There are numerous things that come to mind when one thinks of Rio de Janeiro, Brazil. Beautiful beaches. Beautiful women. The 2016 Summer Olympics and the Christ the Redeemer statue to name a few.
Rio de Janeiro
Rio de Janeiro is the capital of Brazil, and it is the 6th largest city in the Western Hemisphere. The Rio region was originally inhabited by the indigenous Tupi, Puri, Botocudo, and Maxakali peoples. In the early to mid-1500s, Portuguese colonizers made trips to the region. On March 1, 1569, the Portuguese renamed the region Rio de Janeiro (aka January River).
The Transatlantic Slave Trade
During the Sugar Era, Rio de Janeiro became a major port for import and export. By the 1800s, Rio de Janeiro became a major city in the Transatlantic Slave Trade. Between the 16th and 19th centuries, 1 to 2 million slaves were brought to Rio de Janeiro making it the largest slave port in the world.
Rio de Janeiro is home to over 6 million people, including Afro-Brazilians. In 2010, Census data found that over 50 percent of Rio de Janeiro's population identified as Black or mixed. This was a phenomenon because Brazil, like other Latin American countries, implemented Blanqueamiento in the late 19th to 20th centuries. It was a mandated rule to "whiten" the race to improve European immigration. Blanqueamiento was another way to erase the history and perpetuation of Blackness in Latin American countries through the use of economics. As in many other nations with a Black population, colorism played a huge role in Brazilian culture. The lighter, or closer to white, someone is, then the more success they are able to achieve. Despite this rule, proud Afro-Brazilians exist and their culture is embedded in the thread of Brazil.
Afro-Brazilians speak Portuguese as their main language. However, through the Transatlantic Slave Trade much of West African culture was brought to Brazil. The two cultures intertwined and Pretoguês was born. Pretoguês is a term coined by Afro-Brazilian activist Lélia González, and it is similar to "Black English" or "Ebonics" in the United States. Also, a little known fact about linguistics is Calonga is a secret language spoken among Afro-Brazilian elders. Calonga integrates Bantu linguistics with Portuguese. Afro-Brazilian elders only use the language when necessary.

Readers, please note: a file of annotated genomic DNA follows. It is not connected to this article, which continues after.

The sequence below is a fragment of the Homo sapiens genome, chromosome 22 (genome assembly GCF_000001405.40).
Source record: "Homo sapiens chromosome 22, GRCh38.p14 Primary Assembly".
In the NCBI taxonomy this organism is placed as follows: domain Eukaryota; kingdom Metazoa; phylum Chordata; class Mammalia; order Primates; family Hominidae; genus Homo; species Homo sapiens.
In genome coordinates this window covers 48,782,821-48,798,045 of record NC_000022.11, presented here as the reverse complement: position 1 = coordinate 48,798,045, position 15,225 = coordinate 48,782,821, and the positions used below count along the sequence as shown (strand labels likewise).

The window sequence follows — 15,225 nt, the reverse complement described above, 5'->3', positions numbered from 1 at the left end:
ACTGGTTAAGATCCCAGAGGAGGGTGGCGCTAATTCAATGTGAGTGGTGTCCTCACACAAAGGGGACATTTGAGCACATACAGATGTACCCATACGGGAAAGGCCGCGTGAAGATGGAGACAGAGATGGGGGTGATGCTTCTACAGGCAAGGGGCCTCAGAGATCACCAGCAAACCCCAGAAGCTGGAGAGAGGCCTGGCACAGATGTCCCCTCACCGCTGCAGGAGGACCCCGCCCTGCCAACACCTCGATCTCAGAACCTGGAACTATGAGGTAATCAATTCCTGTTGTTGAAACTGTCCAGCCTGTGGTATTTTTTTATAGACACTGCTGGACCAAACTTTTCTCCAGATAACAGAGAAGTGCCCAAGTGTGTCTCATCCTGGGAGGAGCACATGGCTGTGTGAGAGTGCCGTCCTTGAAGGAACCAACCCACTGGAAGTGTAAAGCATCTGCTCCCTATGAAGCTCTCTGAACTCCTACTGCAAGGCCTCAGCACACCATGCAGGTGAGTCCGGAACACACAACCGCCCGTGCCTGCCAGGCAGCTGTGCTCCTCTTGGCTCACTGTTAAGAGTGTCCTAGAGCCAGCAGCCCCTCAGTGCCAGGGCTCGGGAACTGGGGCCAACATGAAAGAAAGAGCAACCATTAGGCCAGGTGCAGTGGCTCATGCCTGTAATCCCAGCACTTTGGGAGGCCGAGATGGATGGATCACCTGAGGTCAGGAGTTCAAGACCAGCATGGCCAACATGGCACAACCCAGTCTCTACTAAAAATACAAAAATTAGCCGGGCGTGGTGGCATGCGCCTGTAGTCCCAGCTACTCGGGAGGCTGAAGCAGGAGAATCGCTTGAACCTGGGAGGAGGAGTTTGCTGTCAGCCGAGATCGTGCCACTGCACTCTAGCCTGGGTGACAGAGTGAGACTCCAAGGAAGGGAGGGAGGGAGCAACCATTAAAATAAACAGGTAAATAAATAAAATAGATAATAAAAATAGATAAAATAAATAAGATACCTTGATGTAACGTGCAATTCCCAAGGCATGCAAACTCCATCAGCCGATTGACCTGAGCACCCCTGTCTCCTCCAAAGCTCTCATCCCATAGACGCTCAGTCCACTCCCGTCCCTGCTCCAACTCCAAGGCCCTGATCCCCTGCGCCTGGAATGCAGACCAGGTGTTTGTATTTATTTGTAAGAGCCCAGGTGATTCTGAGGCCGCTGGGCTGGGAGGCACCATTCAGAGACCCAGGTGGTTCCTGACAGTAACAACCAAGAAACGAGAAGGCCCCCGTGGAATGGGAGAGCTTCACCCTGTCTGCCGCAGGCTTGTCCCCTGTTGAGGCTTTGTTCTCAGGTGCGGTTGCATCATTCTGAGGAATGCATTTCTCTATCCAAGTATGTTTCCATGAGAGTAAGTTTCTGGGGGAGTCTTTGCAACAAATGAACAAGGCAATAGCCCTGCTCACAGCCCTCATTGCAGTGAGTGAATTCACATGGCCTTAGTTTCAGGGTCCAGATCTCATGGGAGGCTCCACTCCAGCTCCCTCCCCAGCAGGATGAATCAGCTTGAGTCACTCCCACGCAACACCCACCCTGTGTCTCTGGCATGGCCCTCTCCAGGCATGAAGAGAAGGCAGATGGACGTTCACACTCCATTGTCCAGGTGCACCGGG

Afro-Brazilian cuisine is directly influenced by West African staples. A popular dish is carurú. It is the oldest African dish in Brazil, and very similar to gumbo. It is a spicy stew with smoked shrimp or fish and has okra, onions, palm oil, and peppers. Other popular staples in Afro-Brazilian cuisine are rice, beans, crab, and ground peanuts.
Samba is the musical genre created by Afro-Brazilians. It is heavily influenced by West African rhythms and instrumentation. Over the years, Samba has become a key part of Brazilian pride and nationalism. However, it is a raw, unique sound that was cultivated in the Brazilian favelas. In 1917, the first Samba song -Pelo Telefone - was recorded. Since then, Samba has grown and branched off into other subgenres such as Bossa Nova and Hip-Hop. Popular artists from around the world, like Michael Jackson, have incorporated Samba sounds in their music. Samba is also associated with several dances, and the Rio de Janeiro Carnival celebration.
Pelo Telefone - 1917
Afro-Brazilians dance to Samba during Carnival
Capoeira is an Afro-Brazilian martial arts style. It was developed by Brazilian slaves as a means to survive the harness of slavery on sugarcane plantations. Capoeira is unique because it combines dance with music to create a form of fighting. Slaves used this martial arts style to learn to defend themselves, while passing the style off to slave owners as a dance among themselves. Today, Capoeira is a staple in Brazilian popular culture and in the martial arts world on a global scale.
Afro-Brazilians and Black culture worldwide
Although majority of the emphasis is placed on the United States slave trade, over 1 million Africans were brought to Rio de Janeiro. Afro-Brazilians have had to face countless racial injustices for centuries that affect their housing, jobs, and overall lifestyle. Unfortunately, what Afro-Brazilians face daily is the same story for Black people worldwide. One major issue in Brazil today is police brutality. Just like how Black people in the United States are fighting systemic oppression, Afro-Brazilians are too. Afro-Brazilians built Brazil, and activists work daily to show that Black Lives Matter and Black Contributions Matter. Afro-Brazilians are just a piece of the Black Diaspora. Their fight shows that we are all one. We are the most talented, creative people on earth. We are being exploited on all corners of the earth, yet we are resilient and ever rising. I believe one day that Black people worldwide will no longer have to fight systemic oppression, and that we can live in peace with dignity and respect.